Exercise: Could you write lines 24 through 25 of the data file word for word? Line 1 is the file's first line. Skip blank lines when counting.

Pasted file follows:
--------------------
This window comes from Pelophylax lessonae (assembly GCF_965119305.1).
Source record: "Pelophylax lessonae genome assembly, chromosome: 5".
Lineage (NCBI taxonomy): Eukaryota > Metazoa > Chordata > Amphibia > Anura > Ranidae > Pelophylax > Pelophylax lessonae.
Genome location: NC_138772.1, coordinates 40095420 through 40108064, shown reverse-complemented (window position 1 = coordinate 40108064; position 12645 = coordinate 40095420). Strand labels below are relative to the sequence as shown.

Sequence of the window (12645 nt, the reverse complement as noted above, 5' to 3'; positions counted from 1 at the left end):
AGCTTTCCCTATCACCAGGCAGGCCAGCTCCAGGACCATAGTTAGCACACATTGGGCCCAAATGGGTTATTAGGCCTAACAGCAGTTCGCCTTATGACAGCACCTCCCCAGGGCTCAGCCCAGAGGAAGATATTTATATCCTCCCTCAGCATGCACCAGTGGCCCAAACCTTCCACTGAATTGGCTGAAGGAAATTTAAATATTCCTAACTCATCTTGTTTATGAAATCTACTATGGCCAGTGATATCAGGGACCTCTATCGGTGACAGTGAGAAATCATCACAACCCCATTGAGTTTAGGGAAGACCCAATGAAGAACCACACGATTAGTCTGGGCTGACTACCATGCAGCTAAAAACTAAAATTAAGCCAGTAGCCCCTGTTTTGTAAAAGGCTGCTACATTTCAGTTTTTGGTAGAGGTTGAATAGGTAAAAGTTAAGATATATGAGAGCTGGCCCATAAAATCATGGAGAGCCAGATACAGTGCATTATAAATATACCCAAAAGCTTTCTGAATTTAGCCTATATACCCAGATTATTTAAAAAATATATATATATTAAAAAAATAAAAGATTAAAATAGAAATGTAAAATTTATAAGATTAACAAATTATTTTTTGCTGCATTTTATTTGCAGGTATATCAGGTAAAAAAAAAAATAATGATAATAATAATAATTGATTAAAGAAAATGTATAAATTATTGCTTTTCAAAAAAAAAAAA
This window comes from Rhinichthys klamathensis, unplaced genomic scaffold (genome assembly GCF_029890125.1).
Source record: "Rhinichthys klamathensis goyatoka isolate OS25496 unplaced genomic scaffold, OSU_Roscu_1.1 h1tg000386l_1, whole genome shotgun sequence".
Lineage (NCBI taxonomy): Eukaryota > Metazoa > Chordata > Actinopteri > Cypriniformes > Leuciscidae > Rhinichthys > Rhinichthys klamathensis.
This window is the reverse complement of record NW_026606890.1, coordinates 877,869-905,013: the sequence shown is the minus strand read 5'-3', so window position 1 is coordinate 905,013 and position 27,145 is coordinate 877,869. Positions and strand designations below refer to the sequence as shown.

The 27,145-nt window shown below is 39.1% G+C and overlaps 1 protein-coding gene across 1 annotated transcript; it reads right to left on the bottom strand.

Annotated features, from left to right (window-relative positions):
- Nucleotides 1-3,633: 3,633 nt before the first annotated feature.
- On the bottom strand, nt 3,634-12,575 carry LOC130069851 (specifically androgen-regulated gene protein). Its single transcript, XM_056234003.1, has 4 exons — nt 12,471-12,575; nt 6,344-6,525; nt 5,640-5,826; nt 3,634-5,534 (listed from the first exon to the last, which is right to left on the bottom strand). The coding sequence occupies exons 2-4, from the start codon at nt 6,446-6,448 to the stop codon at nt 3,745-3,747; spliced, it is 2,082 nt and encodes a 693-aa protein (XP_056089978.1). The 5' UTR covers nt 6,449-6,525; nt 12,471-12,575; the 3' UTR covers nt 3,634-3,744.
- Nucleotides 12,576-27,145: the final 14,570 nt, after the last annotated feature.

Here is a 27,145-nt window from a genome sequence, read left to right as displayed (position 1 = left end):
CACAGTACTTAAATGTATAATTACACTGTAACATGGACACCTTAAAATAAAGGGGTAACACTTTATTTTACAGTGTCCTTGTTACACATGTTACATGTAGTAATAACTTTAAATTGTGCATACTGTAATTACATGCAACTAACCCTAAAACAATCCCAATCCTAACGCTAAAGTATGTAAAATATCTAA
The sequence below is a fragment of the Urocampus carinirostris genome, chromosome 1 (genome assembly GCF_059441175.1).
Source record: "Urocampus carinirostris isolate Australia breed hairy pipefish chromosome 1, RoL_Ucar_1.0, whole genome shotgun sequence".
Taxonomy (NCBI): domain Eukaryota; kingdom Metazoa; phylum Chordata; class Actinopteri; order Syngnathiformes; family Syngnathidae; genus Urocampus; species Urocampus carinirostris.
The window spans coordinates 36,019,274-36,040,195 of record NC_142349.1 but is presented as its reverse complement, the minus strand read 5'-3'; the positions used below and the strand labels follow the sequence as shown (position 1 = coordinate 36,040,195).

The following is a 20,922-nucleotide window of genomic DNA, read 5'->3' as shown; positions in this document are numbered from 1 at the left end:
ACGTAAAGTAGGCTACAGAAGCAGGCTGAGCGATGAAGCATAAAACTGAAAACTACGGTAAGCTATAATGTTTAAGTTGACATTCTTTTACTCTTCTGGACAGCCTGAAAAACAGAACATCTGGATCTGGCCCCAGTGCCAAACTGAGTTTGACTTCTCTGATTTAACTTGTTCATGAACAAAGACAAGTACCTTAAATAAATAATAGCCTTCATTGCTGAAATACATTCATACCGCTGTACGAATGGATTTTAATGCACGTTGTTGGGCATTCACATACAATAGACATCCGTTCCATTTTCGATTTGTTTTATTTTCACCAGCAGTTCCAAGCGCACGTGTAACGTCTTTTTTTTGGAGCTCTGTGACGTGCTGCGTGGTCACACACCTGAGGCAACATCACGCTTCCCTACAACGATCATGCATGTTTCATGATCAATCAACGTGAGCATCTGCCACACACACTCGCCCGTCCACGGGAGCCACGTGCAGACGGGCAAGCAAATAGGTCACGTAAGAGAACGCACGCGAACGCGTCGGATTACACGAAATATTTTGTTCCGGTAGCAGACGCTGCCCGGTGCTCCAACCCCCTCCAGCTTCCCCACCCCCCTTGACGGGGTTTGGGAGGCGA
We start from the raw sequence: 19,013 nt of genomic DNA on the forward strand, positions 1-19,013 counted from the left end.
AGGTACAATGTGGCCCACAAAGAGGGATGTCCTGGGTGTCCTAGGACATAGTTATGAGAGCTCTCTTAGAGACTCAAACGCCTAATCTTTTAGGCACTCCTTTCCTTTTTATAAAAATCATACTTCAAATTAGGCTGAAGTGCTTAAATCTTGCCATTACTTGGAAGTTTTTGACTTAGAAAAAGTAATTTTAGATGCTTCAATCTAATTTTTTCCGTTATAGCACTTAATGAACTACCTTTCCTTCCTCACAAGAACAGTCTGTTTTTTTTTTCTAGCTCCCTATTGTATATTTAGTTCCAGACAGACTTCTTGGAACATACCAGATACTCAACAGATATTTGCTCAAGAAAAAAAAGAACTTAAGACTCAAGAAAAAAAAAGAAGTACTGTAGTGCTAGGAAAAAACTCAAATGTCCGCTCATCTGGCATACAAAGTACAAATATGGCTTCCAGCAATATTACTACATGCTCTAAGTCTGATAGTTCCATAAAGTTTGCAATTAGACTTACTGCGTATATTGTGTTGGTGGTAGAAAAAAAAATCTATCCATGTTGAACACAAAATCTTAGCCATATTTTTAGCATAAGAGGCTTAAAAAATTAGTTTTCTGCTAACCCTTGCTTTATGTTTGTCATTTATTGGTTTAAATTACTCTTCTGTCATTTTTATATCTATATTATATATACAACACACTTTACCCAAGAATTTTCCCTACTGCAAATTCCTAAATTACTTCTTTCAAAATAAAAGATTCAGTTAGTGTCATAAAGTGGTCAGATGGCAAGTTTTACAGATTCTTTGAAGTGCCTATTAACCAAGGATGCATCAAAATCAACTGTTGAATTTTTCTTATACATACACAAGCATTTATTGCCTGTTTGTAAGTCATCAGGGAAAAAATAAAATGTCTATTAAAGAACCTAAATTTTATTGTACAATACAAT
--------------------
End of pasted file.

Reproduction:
We start from the raw sequence: 19,013 nt of genomic DNA on the forward strand, positions 1-19,013 counted from the left end.
AGGTACAATGTGGCCCACAAAGAGGGATGTCCTGGGTGTCCTAGGACATAGTTATGAGAGCTCTCTTAGAGACTCAAACGCCTAATCTTTTAGGCACTCCTTTCCTTTTTATAAAAATCATACTTCAAATTAGGCTGAAGTGCTTAAATCTTGCCATTACTTGGAAGTTTTTGACTTAGAAAAAGTAATTTTAGATGCTTCAATCTAATTTTTTCCGTTATAGCACTTAATGAACTACCTTTCCTTCCTCACAAGAACAGTCTGTTTTTTTTTTCTAGCTCCCTATTGTATATTTAGTTCCAGACAGACTTCTTGGAACATACCAGATACTCAACAGATATTTGCTCAAGAAAAAAAAGAACTTAAGACTCAAGAAAAAAAAAGAAGTACTGTAGTGCTAGGAAAAAACTCAAATGTCCGCTCATCTGGCATACAAAGTACAAATATGGCTTCCAGCAATATTACTACATGCTCTAAGTCTGATAGTTCCATAAAGTTTGCAATTAGACTTACTGCGTATATTGTGTTGGTGGTAGAAAAAAAAATCTATCCATGTTGAACACAAAATCTTAGCCATATTTTTAGCATAAGAGGCTTAAAAAATTAGTTTTCTGCTAACCCTTGCTTTATGTTTGTCATTTATTGGTTTAAATTACTCTTCTGTCATTTTTATATCTATATTATATATACAACACACTTTACCCAAGAATTTTCCCTACTGCAAATTCCTAAATTACTTCTTTCAAAATAAAAGATTCAGTTAGTGTCATAAAGTGGTCAGATGGCAAGTTTTACAGATTCTTTGAAGTGCCTATTAACCAAGGATGCATCAAAATCAACTGTTGAATTTTTCTTATACATACACAAGCATTTATTGCCTGTTTGTAAGTCATCAGGGAAAAAATAAAATGTCTATTAAAGAACCTAAATTTTATTGTACAATACAAT